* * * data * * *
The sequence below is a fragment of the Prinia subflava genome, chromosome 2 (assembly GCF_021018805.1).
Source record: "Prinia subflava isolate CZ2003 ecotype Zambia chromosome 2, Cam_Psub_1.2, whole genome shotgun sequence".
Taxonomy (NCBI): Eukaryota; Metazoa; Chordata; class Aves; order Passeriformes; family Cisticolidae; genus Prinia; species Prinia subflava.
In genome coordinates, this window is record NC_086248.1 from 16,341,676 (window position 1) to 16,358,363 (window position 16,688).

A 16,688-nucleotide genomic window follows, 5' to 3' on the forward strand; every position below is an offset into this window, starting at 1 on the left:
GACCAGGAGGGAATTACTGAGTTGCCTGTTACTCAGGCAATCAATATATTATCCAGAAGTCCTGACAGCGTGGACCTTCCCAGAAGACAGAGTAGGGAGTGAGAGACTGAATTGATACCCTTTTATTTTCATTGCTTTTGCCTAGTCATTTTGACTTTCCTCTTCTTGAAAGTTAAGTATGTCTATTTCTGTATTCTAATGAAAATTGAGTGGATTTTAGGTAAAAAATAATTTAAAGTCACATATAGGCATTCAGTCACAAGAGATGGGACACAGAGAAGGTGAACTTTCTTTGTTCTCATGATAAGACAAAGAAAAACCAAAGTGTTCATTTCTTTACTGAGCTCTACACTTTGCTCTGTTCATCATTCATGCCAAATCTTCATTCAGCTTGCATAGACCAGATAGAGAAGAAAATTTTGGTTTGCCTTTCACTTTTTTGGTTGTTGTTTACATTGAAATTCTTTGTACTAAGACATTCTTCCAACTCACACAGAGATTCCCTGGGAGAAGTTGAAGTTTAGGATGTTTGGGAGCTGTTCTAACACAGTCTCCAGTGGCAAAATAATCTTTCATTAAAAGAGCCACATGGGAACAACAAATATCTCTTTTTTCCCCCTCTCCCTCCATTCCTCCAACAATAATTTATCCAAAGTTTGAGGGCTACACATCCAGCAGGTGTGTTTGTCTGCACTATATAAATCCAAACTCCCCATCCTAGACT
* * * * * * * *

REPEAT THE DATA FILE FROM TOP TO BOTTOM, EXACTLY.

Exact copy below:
The sequence below is a fragment of the Prinia subflava genome, chromosome 2 (assembly GCF_021018805.1).
Source record: "Prinia subflava isolate CZ2003 ecotype Zambia chromosome 2, Cam_Psub_1.2, whole genome shotgun sequence".
Taxonomy (NCBI): Eukaryota; Metazoa; Chordata; class Aves; order Passeriformes; family Cisticolidae; genus Prinia; species Prinia subflava.
In genome coordinates, this window is record NC_086248.1 from 16,341,676 (window position 1) to 16,358,363 (window position 16,688).

A 16,688-nucleotide genomic window follows, 5' to 3' on the forward strand; every position below is an offset into this window, starting at 1 on the left:
GACCAGGAGGGAATTACTGAGTTGCCTGTTACTCAGGCAATCAATATATTATCCAGAAGTCCTGACAGCGTGGACCTTCCCAGAAGACAGAGTAGGGAGTGAGAGACTGAATTGATACCCTTTTATTTTCATTGCTTTTGCCTAGTCATTTTGACTTTCCTCTTCTTGAAAGTTAAGTATGTCTATTTCTGTATTCTAATGAAAATTGAGTGGATTTTAGGTAAAAAATAATTTAAAGTCACATATAGGCATTCAGTCACAAGAGATGGGACACAGAGAAGGTGAACTTTCTTTGTTCTCATGATAAGACAAAGAAAAACCAAAGTGTTCATTTCTTTACTGAGCTCTACACTTTGCTCTGTTCATCATTCATGCCAAATCTTCATTCAGCTTGCATAGACCAGATAGAGAAGAAAATTTTGGTTTGCCTTTCACTTTTTTGGTTGTTGTTTACATTGAAATTCTTTGTACTAAGACATTCTTCCAACTCACACAGAGATTCCCTGGGAGAAGTTGAAGTTTAGGATGTTTGGGAGCTGTTCTAACACAGTCTCCAGTGGCAAAATAATCTTTCATTAAAAGAGCCACATGGGAACAACAAATATCTCTTTTTTCCCCCTCTCCCTCCATTCCTCCAACAATAATTTATCCAAAGTTTGAGGGCTACACATCCAGCAGGTGTGTTTGTCTGCACTATATAAATCCAAACTCCCCATCCTAGACT